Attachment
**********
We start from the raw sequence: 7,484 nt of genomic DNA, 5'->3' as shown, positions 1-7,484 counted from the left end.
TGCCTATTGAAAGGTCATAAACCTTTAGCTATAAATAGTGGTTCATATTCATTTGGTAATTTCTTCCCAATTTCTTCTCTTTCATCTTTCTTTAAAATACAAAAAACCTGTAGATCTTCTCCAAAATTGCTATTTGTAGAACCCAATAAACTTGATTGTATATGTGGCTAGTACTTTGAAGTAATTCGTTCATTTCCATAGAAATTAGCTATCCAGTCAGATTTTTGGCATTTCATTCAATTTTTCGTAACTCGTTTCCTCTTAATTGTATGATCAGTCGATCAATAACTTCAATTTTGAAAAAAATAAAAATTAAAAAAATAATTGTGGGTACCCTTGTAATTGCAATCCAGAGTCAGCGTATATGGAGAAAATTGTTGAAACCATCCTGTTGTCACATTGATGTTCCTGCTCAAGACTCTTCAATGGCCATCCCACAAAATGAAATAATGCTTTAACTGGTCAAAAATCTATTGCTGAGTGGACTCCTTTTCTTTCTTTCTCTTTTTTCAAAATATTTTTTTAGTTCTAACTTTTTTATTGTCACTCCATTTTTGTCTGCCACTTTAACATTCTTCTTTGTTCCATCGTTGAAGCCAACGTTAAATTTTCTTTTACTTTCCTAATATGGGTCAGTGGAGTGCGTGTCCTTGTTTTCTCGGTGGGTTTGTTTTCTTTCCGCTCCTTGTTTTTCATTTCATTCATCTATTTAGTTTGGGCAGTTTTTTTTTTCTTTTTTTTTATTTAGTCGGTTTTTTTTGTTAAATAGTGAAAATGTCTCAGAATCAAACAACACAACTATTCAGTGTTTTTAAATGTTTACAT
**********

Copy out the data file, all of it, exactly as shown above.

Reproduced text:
We start from the raw sequence: 7,484 nt of genomic DNA, 5'->3' as shown, positions 1-7,484 counted from the left end.
TGCCTATTGAAAGGTCATAAACCTTTAGCTATAAATAGTGGTTCATATTCATTTGGTAATTTCTTCCCAATTTCTTCTCTTTCATCTTTCTTTAAAATACAAAAAACCTGTAGATCTTCTCCAAAATTGCTATTTGTAGAACCCAATAAACTTGATTGTATATGTGGCTAGTACTTTGAAGTAATTCGTTCATTTCCATAGAAATTAGCTATCCAGTCAGATTTTTGGCATTTCATTCAATTTTTCGTAACTCGTTTCCTCTTAATTGTATGATCAGTCGATCAATAACTTCAATTTTGAAAAAAATAAAAATTAAAAAAATAATTGTGGGTACCCTTGTAATTGCAATCCAGAGTCAGCGTATATGGAGAAAATTGTTGAAACCATCCTGTTGTCACATTGATGTTCCTGCTCAAGACTCTTCAATGGCCATCCCACAAAATGAAATAATGCTTTAACTGGTCAAAAATCTATTGCTGAGTGGACTCCTTTTCTTTCTTTCTCTTTTTTCAAAATATTTTTTTAGTTCTAACTTTTTTATTGTCACTCCATTTTTGTCTGCCACTTTAACATTCTTCTTTGTTCCATCGTTGAAGCCAACGTTAAATTTTCTTTTACTTTCCTAATATGGGTCAGTGGAGTGCGTGTCCTTGTTTTCTCGGTGGGTTTGTTTTCTTTCCGCTCCTTGTTTTTCATTTCATTCATCTATTTAGTTTGGGCAGTTTTTTTTTTCTTTTTTTTTATTTAGTCGGTTTTTTTTGTTAAATAGTGAAAATGTCTCAGAATCAAACAACACAACTATTCAGTGTTTTTAAATGTTTACAT